The real stand out of Hellraiser 2022 has to be Jamie Clayton as The Priest and cenobite leader. Unlike what Doug Bradley did with Pinhead, this new take on the character feels crueller and more sensual in her actions, revelling in each new kill in a way all her own. She brings demonic glee to the screen, with each new kill another way to push the limits on how the human form can be distorted. Despite the changes, Clayton’s performance feels a part of the Hellraiser universe, with this standing alongside the 1987 original rather than just another lazy horror remake.
The creature design is as unique as it is horrifying and avoids the pitfalls of feeling like another slasher flick in a sea of mediocrity. The cenobites feel refreshed for this reboot, pushing aside the black leather for a fetishistic use of flesh and skin as clothing. Each of the creatures feels nightmarish in their own way, with each showing a new sadomasochistic way you can flay a human into a new, gruesome form.
This movie goes significantly further than in Clive Barker’s 1987 horror classic or the novella it is based on but does so in a refreshing way that never feels far off from what the franchise is known for. I am also happy to see the use of CGI was kept to a minimum, opting to build the spooky creatures with tangible screen effects whenever possible.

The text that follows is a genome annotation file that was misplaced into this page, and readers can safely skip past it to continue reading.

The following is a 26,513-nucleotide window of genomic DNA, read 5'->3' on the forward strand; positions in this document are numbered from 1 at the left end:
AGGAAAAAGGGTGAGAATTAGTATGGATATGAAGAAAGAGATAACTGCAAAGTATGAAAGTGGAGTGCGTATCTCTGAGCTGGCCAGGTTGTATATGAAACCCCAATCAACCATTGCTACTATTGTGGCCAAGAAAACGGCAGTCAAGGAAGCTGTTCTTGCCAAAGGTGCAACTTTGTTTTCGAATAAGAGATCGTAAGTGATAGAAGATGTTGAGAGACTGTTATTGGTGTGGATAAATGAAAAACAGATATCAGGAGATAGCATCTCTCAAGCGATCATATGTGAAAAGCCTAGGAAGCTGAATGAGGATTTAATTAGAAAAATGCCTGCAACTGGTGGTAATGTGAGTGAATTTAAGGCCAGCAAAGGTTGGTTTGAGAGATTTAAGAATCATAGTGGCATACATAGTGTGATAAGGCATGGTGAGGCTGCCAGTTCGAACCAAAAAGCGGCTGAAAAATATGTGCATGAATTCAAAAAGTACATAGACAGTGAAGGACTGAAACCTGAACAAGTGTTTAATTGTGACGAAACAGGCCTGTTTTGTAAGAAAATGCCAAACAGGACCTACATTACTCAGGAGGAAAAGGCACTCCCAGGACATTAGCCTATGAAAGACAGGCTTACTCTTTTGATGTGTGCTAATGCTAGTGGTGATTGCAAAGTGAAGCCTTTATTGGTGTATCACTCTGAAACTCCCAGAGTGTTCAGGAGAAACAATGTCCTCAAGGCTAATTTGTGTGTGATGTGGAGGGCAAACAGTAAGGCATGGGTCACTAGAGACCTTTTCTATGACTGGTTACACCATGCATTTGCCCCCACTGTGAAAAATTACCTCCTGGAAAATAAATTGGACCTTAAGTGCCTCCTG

With strong source material to draw from, and a new take on the nightmarish puzzle box, David Bruckner pushes past the problems many horror reboots face, delivering an unsettling journey into darkness. There have been a few attempts at a Hellraiser reboot, but few captured the essence of the story first adapted by Clive Barker himself. This story about a former addict goes places that make you question your morality, and does so with style, attention to detail, and a love of the source material. In a horror franchise known for disappointingly bad sequels, Hellraiser 2022 is a breath of fresh air, and a journey into madness well worth its 121-minute runtime.